The Obama administration's focus on supporting the manufacturing industry turned to textiles yesterday with the announcement of a $75 million federal investment in a competition to build a research center to foster innovation in textiles and technology.
The Department of Defense (DoD) will lead the competition -- open to leading manufacturers, universities, and non-profits -- to form a new manufacturing hub focused on the latest in fibers and textiles technology. The White House expects its investment to be matched by at least the same amount by the private sector.
Obama made the announcement in Ohio, home of the original model for the research center -- America Makes, a 3D printing innovation center in Youngstown started in 2012 that unites researchers from the manufacturing industry, academia, and the public sector. That center is one of eight manufacturing innovation institutes developed by competitions launched by the Obama administration to date.
Indeed, Obama has been a great champion of the manufacturing industry, making a number of strategic initiatives and investments to bolster the sector. Among them are the establishment of innovation hubs -- for digital manufacturing and lightweight materials and metals -- in Chicago and Detroit, respectively.
The proposed Revolutionary Fibers and Textiles Manufacturing Innovation Institute aims to keep US manufacturers on the cutting edge of fiber science.
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The DoD is a good fit to lead the competition because its research arm, DARPA, already has been developing cutting-edge textiles, such as lightweight and flame-resistant textiles that could provide protection for soldiers. Other types of innovations already in development by the DoD include a fabric that could detect when a soldier is injured and could apply treatment in the form of an antimicrobial compression bandage.
But the science of combining fabrics and technology also has a range of applications outside the military. Some like the textiles in development at the DoD could protect firefighters from being burned on the job, while other fabrics could incorporate smart sensors into clothing and other wearables for personal health monitoring and other applications.
In addition to the textiles center competition, Obama also unveiled a $320 million competition aimed at boosting small manufacturers in 12 states. Through this competition, nonprofits in Ohio, Alaska, Idaho, Illinois, Minnesota, New Jersey, New York, Oklahoma, Utah, Washington, West Virginia, and Wisconsin will vie for $158 million in federal funds matched by $158 million or more in private investment over five years to provide technology and engineering expertise to small manufacturers. The competition is the latest in an effort to strengthen the Manufacturing Extension Partnership (MEP)'s network of centers in these states.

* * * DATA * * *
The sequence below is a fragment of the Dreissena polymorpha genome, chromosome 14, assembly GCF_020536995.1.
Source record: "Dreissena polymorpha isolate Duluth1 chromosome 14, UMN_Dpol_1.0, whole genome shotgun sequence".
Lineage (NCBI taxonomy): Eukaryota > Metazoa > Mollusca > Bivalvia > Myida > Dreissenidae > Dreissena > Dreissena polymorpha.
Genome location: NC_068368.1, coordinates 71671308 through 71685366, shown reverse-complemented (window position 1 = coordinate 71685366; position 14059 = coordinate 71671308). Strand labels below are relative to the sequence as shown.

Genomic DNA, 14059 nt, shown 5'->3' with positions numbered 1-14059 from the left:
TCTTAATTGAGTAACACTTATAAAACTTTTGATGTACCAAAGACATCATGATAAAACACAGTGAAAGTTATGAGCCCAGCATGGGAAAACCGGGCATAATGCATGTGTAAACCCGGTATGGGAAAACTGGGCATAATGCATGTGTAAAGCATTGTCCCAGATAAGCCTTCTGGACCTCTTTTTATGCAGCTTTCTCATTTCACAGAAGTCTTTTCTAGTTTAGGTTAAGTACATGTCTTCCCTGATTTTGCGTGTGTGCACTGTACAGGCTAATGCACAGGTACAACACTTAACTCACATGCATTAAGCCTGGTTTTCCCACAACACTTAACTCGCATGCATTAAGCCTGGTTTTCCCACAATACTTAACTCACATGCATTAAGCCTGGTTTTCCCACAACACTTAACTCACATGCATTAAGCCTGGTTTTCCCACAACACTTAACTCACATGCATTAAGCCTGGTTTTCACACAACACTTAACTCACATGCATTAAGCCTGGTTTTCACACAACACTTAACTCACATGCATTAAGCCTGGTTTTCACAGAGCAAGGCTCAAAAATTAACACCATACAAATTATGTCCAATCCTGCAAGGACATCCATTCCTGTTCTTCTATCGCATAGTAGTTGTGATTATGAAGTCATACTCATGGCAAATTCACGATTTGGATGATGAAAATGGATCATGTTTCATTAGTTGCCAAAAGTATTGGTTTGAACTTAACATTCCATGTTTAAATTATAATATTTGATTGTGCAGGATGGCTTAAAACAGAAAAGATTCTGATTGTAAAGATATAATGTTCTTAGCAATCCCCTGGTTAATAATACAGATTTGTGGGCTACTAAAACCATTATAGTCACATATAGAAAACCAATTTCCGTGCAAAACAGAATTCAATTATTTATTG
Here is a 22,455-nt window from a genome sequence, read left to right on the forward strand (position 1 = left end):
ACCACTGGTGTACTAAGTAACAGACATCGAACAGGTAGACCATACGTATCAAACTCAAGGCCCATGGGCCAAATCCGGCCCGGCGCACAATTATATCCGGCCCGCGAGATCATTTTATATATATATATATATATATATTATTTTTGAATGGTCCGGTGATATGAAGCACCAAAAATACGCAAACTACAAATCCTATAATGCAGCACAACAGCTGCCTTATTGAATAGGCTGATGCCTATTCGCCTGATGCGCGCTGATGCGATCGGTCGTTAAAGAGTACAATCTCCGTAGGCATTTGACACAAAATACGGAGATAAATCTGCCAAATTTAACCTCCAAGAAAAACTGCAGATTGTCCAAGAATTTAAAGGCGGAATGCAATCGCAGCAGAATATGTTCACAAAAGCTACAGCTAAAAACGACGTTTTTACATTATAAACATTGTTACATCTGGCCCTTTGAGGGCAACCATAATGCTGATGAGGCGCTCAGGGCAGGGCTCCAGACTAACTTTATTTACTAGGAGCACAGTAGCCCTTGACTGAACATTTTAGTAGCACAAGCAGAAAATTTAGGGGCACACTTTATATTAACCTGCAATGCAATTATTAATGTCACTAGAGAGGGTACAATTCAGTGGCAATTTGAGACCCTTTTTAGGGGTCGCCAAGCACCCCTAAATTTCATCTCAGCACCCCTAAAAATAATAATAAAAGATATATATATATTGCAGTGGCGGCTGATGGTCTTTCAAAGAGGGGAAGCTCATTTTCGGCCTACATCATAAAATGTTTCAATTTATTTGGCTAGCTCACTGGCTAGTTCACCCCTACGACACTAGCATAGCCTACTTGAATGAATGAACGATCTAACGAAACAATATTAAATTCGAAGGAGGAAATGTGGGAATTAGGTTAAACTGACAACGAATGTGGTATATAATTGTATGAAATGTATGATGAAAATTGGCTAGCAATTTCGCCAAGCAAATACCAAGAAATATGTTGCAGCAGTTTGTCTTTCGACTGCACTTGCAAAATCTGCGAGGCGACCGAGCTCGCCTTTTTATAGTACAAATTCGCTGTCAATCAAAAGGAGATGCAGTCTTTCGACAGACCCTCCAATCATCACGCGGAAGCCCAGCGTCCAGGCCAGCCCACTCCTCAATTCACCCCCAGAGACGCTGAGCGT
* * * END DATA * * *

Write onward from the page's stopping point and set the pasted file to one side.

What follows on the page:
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Another effort by the administration unveiled yesterday focuses on the supply chain. The new White House Supply Chain Innovation Initiative is aimed at improving the access of small- and medium-sized manufacturers to technologies and resources they need to improve innovation and productivity. The initiative is part of a commitment Obama made to bolster the supply chain during his State of the Union address in January.
As part of the initiative, the administration will convene a Supply Chain Innovation Roundtable of CEOs and representatives from leading manufacturers later this year with the intent to work with small companies in their supply chain to accelerate technology adoption, improve product design and process engineering, as well as strengthen links in the supply chain itself. In addition, the departments of Commerce, Energy, and Defense, as well as the Small Business Administration, will unveil their own federal efforts to support technology and information exchange within supply chains.
Even while Obama continues to support manufacturing with his plans for the 2016 budget, he faces an uphill climb with a Republican-controlled Congress. In contrast to his efforts and investment to support the sector, the House Republican Budget, for instance, proposes to end funding for the MEP, a move that would affect 30,000 small manufacturers in the program.
Elizabeth Montalbano is a freelance writer who has written about technology and culture for more than 15 years. She has lived and worked as a professional journalist in Phoenix, San Francisco, and NYC. In her free time she enjoys surfing, traveling, music, yoga, and cooking. She currently resides in a village on the southwest coast of Portugal.